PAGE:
New Jersey Governor Phil Murphy holds some optimism that there could be fans at NFL games this upcoming season at MetLife Stadium. He says this as a huge fan of football as he watches the recent pandemic data to get a full grasp on the likelihood of spectators at sports games this fall.
New Jersey is home to two NFL teams, the New York Giants and the New York Jets. Both franchises play at MetLife Stadium in the Meadowlands Sports Complex.
While the NFL has been out of its season and hasn’t seen any games cancelled, the COVID-19 pandemic has certainly had an effect on the league, ranging from cancelling of most Pro Day workouts to the re-arranging of the NFL Draft to be held in commissioner Roger Goodell’s basement. Even player workouts at team facilities and things such as minicamps have largely been shelved, causing some chaos in the league’s calendar.
In terms of fans in attendance at games in the near future, Murphy (D) remains hopeful. Before speaking with SportsIllustrated.com on Friday afternoon, New Jersey’s governor was working in his office and watching in the background Borussia Mönchengladbach and against SC Freiburg soccer in Germany’s Bundesliga. Murphy, who along with his wife is a partner owner of women’s soccer team Sky Blue in the NWSL, praised the German league for opening up to play without the presence of fans.
It is a tricky situation for the governor given the state’s ties to the NFL as the league does more than just play games in New Jersey. The Giants have their practice facility within the confines of the Meadowlands complex and the Jets are further west in Florham Park. Both teams, despite having New York on their helmets, are fully embedded in New Jersey.
After New York, it was New Jersey that had the country’s second most cases of the coronavirus and related fatalities. Because New Jersey is heavily invested in the game with two NFL teams that both practice and play in the state, it is a bit of a bell weather in terms of how other teams around the country might respond.
The governor has shown pragmatic leadership over the past three months, choosing caution over calls to open things up and resume normal.
“I’ve spoken to Roger Goodell, we speak with the Giants and the Jets all the time. I think it’s too early to tell on fans. We’re taking at this point, baby steps and slowly but surely trying to get there beginning with the staffs, the coaches, the players and I think we have to see where it goes from here,” Murphy told SportsIllustrated.com.
“The trends in New Jersey right now – we have over 12,000 fatalities – but the ones we talk about each day are folks that have been infected for weeks. You look at the other data for the past several weeks, it is all gotten really quite good. We’re not out of the woods yet, but we’re getting much, much better.
“If those trends keep up, you fast forward some months from now and you’ve been able to continue those trends, you’re in a very different place. We’re trying to do this incrementally. We’ll see and play it by ear as best we can. We’ll make a decision based on the data. The data right now is good.”
It makes for a difficult series of decisions for Murphy heading into the fall. Attendance of games drives significant revenue to the Meadowlands and surrounding towns with dining, hotels and other industries aided by each New York team playing their home games at MetLife Stadium.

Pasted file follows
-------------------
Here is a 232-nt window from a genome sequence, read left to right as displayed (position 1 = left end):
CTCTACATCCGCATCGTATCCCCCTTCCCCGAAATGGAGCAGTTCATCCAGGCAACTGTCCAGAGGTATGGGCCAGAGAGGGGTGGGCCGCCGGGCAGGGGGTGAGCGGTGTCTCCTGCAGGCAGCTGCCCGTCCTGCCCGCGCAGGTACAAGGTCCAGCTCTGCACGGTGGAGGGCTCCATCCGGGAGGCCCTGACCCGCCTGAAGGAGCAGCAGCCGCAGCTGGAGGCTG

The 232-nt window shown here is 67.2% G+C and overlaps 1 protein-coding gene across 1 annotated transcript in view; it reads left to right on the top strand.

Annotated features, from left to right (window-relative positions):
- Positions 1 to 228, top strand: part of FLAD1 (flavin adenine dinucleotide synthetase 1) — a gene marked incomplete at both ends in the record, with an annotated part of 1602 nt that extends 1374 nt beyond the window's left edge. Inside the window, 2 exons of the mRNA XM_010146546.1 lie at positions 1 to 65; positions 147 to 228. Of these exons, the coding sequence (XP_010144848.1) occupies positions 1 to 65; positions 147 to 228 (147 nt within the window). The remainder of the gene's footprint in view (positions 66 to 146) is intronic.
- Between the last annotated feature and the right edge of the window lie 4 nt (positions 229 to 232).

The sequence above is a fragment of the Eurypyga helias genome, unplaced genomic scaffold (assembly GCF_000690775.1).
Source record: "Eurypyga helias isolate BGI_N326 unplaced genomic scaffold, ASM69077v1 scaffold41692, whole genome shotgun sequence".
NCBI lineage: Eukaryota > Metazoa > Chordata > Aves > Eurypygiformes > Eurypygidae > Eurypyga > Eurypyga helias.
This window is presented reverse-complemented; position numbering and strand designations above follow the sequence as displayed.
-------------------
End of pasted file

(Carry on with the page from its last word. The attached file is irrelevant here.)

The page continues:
With no fans, there is also potentially the loss of revenue within the stadium and the hundreds of jobs provided every week to staff the facility for the tens of thousands of fans who come to watch the NFL.
Murphy wants to see fans at the game and when asked if he thinks fans will return at some point this season, he said there’s a chance.
“Yes, there is a possibility, it could be. But I can’t promise it. I don’t think anyone can,” Murphy said.
“Not just that, I don’t think anyone has that crystal ball with complete clarity of where this virus is going to go, where our behavior is going to go…on top of the worst health care crisis in the history of the country, we now have an extraordinary killing in broad daylight of a black man that has stain of racism. And the protesting and now people are congregating to voice their angry which I completely get, I completely support. But that’s another dimension we now have to add in to where this is taking us.”
Notes from Murphy’s conversation with SI...
Murphy on what the return of the NFL to MetLife Stadium and New Jersey would mean: “I would love that, I mean I’m a huge sports fan. Jersey is a sports mecca and we have the rainbow of sports. Everything. Women’s and men’s. Girls and boys. I’d love nothing more than to responsibly get sports up and running at all levels by the way. As of June 22, we’re going to allow youth sports to begin non-contact training. At all levels, for mental health, for the sheer fun of it to get some semblance of normality back in our lives for all the above reasons. For the passions. Can’t wait, I can’t wait but we’ll do it responsibly. We’ll make the call based on what the data is telling us but I’d love to see us back in the full swing of sports.”
Murphy on if there will be high school sports in New Jersey this fall: “I’m not sure good to go but listen, my son is a rising senior. He plays soccer. We had this conversation the other day, I think you can see the path. Again, I think it’s really hard. Think back for a minute, it is June 5. Think back to March 5, three months ago. That would have been the day after our first positive test in New Jersey. Could we have predicted then what we faced and dealt with three months later? I would suggest that you and I or anybody right now cannot say with clarity what September 5 looks like, three months from now. Do I hope for it? Does the recent data suggest that we’re headed to a really good place to allow us to be there? We just have to keep it up.”